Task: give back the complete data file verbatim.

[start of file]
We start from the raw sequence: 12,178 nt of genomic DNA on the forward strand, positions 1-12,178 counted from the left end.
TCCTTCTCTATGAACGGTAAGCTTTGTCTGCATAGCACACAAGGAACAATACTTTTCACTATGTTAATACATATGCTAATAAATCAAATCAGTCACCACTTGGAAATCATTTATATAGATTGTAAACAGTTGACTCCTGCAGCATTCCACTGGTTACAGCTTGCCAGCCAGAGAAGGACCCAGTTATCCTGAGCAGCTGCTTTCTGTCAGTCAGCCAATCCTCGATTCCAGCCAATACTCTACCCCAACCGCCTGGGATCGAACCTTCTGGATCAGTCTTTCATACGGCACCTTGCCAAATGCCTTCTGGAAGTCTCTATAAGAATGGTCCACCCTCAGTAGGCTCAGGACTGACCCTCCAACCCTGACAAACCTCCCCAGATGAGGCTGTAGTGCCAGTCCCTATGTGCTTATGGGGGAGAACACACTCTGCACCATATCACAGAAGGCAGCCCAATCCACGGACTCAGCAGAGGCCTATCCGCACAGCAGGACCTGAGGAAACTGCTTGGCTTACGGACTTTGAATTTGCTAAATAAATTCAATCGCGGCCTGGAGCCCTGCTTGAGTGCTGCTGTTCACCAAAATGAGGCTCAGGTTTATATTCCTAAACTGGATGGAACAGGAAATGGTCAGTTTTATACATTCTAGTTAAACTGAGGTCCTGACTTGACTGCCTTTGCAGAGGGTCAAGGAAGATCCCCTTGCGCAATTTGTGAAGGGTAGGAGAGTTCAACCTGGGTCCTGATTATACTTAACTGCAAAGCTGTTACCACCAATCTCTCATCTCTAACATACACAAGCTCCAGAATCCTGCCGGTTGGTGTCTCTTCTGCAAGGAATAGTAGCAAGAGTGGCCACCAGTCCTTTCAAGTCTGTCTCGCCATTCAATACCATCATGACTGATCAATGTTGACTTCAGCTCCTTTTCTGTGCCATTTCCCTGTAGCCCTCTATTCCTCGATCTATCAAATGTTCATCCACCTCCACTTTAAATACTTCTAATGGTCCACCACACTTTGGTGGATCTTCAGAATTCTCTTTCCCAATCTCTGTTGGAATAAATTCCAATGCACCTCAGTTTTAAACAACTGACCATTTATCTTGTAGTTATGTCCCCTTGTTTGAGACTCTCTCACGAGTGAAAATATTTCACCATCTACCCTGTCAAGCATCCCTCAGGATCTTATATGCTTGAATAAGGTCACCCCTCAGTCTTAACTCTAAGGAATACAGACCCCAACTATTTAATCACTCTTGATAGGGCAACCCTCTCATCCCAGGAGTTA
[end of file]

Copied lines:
We start from the raw sequence: 12,178 nt of genomic DNA on the forward strand, positions 1-12,178 counted from the left end.
TCCTTCTCTATGAACGGTAAGCTTTGTCTGCATAGCACACAAGGAACAATACTTTTCACTATGTTAATACATATGCTAATAAATCAAATCAGTCACCACTTGGAAATCATTTATATAGATTGTAAACAGTTGACTCCTGCAGCATTCCACTGGTTACAGCTTGCCAGCCAGAGAAGGACCCAGTTATCCTGAGCAGCTGCTTTCTGTCAGTCAGCCAATCCTCGATTCCAGCCAATACTCTACCCCAACCGCCTGGGATCGAACCTTCTGGATCAGTCTTTCATACGGCACCTTGCCAAATGCCTTCTGGAAGTCTCTATAAGAATGGTCCACCCTCAGTAGGCTCAGGACTGACCCTCCAACCCTGACAAACCTCCCCAGATGAGGCTGTAGTGCCAGTCCCTATGTGCTTATGGGGGAGAACACACTCTGCACCATATCACAGAAGGCAGCCCAATCCACGGACTCAGCAGAGGCCTATCCGCACAGCAGGACCTGAGGAAACTGCTTGGCTTACGGACTTTGAATTTGCTAAATAAATTCAATCGCGGCCTGGAGCCCTGCTTGAGTGCTGCTGTTCACCAAAATGAGGCTCAGGTTTATATTCCTAAACTGGATGGAACAGGAAATGGTCAGTTTTATACATTCTAGTTAAACTGAGGTCCTGACTTGACTGCCTTTGCAGAGGGTCAAGGAAGATCCCCTTGCGCAATTTGTGAAGGGTAGGAGAGTTCAACCTGGGTCCTGATTATACTTAACTGCAAAGCTGTTACCACCAATCTCTCATCTCTAACATACACAAGCTCCAGAATCCTGCCGGTTGGTGTCTCTTCTGCAAGGAATAGTAGCAAGAGTGGCCACCAGTCCTTTCAAGTCTGTCTCGCCATTCAATACCATCATGACTGATCAATGTTGACTTCAGCTCCTTTTCTGTGCCATTTCCCTGTAGCCCTCTATTCCTCGATCTATCAAATGTTCATCCACCTCCACTTTAAATACTTCTAATGGTCCACCACACTTTGGTGGATCTTCAGAATTCTCTTTCCCAATCTCTGTTGGAATAAATTCCAATGCACCTCAGTTTTAAACAACTGACCATTTATCTTGTAGTTATGTCCCCTTGTTTGAGACTCTCTCACGAGTGAAAATATTTCACCATCTACCCTGTCAAGCATCCCTCAGGATCTTATATGCTTGAATAAGGTCACCCCTCAGTCTTAACTCTAAGGAATACAGACCCCAACTATTTAATCACTCTTGATAGGGCAACCCTCTCATCCCAGGAGTTA